Another key FINRA enforcement trend from 2021, according to Rubin, was the SEC’s overturning of half of the National Adjudicatory Council decisions that it issued opinions on last year. The SEC set aside two of four decisions from FINRA’s NAC. In one of the reversals, after nine years of litigation, the SEC found FINRA had not shown that a rep acted in bad faith after a customer complained about investment recommendations.
“The reversals demonstrate the potential value in appealing NAC decisions. The SEC is not simply rubber-stamping FINRA’s findings,” Rubin said.
In looking at FINRA’s enforcement actions through the first third of 2022, Rubin observed that cases and fines lagged last year’s pace. As of the end of April, FINRA was on pace to bring 420 cases versus 569 in 2021 and to levy $39 million in fines compared with $90 million, according to Eversheds Sutherland projections.
However, FINRA typically brings more cases, and larger ones, in the fourth quarter, particularly in December, Rubin noted. So, 2022’s eventual totals will likely exceed current projections.
“We don’t expect this straight-line extrapolation to hold. We expect that it will be significantly higher,” Rubin said, adding that he did not know how this year’s totals would compare with last’s.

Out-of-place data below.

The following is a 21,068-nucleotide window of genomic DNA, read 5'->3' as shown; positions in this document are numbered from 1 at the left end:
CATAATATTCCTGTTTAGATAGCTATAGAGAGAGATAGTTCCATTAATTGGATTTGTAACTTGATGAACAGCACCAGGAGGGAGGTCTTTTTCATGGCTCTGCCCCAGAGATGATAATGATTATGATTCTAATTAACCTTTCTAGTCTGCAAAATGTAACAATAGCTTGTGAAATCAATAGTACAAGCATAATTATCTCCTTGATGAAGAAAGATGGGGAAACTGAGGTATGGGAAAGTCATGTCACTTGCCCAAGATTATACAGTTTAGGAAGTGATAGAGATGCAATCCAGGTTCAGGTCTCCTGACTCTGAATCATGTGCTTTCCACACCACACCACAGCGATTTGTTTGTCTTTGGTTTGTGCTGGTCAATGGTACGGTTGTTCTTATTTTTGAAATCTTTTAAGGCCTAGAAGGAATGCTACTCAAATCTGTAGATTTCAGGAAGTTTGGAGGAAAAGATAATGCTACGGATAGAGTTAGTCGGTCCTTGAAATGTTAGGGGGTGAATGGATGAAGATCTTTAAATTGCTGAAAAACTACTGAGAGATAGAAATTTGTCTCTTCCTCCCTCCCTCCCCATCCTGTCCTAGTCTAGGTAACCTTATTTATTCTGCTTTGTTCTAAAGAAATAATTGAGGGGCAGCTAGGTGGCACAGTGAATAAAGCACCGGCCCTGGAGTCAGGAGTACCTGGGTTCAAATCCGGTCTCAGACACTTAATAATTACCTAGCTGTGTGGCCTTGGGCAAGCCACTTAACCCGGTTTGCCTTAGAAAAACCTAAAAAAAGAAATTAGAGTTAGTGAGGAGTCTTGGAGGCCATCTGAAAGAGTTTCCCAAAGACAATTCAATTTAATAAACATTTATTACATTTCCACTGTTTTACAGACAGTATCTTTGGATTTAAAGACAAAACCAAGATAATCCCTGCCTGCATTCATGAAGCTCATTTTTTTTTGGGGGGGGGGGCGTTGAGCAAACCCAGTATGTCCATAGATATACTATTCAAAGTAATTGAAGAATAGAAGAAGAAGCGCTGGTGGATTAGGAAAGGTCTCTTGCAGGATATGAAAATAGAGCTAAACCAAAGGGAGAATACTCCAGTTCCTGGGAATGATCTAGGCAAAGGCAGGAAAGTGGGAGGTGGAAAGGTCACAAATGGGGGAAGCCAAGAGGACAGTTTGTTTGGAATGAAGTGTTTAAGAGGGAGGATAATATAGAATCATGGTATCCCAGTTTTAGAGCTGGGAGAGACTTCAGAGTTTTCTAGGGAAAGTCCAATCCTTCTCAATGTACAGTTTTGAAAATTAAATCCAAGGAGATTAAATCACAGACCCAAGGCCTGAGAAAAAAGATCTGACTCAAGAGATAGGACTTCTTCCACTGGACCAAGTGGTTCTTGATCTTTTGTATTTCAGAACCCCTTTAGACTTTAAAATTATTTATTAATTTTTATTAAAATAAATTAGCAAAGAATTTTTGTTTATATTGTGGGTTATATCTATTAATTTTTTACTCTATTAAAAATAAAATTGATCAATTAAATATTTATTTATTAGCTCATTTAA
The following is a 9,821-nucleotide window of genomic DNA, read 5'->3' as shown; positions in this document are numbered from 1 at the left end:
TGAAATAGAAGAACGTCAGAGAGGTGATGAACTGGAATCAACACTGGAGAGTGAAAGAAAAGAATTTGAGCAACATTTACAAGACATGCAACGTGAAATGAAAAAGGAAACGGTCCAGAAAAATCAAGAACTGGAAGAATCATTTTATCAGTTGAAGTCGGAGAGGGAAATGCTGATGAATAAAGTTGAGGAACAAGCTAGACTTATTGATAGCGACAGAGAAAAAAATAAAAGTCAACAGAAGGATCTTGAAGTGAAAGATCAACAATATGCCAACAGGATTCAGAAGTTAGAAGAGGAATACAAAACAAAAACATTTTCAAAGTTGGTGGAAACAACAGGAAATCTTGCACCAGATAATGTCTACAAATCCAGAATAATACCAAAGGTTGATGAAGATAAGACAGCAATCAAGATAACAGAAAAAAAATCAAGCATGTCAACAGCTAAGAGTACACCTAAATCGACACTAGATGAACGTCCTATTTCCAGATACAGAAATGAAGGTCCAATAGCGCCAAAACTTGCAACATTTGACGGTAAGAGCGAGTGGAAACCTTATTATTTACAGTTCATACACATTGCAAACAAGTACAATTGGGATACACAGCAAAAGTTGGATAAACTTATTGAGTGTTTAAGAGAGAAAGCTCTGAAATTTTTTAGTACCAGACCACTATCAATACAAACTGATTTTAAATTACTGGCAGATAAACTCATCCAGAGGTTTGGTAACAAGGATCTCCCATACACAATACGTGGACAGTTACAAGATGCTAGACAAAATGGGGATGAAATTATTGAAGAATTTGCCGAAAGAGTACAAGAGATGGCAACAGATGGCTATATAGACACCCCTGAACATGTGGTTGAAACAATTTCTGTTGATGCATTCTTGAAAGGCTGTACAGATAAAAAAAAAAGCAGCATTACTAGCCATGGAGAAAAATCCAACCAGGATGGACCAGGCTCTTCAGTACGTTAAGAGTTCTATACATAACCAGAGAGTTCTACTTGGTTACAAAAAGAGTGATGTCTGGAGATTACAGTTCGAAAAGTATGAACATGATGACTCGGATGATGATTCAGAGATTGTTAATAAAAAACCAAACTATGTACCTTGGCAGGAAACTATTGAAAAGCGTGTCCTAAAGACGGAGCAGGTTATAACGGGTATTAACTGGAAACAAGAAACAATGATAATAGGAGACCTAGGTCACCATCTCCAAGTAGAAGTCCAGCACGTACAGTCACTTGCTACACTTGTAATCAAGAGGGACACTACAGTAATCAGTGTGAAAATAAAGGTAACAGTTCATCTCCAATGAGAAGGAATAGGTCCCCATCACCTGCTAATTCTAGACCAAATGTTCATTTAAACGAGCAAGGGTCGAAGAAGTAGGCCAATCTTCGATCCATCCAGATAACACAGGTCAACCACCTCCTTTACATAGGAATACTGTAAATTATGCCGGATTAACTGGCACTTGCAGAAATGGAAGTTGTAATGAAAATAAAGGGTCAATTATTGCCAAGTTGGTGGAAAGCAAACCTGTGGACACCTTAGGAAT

Issues to watch this year include AML, suitability, alternative products, and cyber security, Rubin said. Reg BI will continue to be an area of interest as well. Not only was Reg BI one of the key issues in FINRA’s 2022 Examination and Risk Monitoring Program Report, breaches of Reg BI were cited in 81 customer arbitration cases through July, according to FINRA.
Reg BI is also among the SEC’s examination priorities for 2022. The SEC has brought its first Reg BI enforcement action as well, charging a firm and five brokers with violations. But Reg BI is only one of the SEC’s enforcement priorities, according to Katten Muchin Rosenman’s Light.
“SEC Chairman [Gary] Gensler has embraced an aggressive enforcement posture, saying that this is one of the most important ways of getting its message across. Indeed, the enforcement division is the largest division of the SEC,” Light said.
And the enforcement division could become even larger as the regulator has indicated that it would like to add 100 staffers, Light noted. The SEC has already nearly doubled the size of Enforcement’s Crypto Assets and Cyber Unit this year, bringing it to 50 dedicated positions.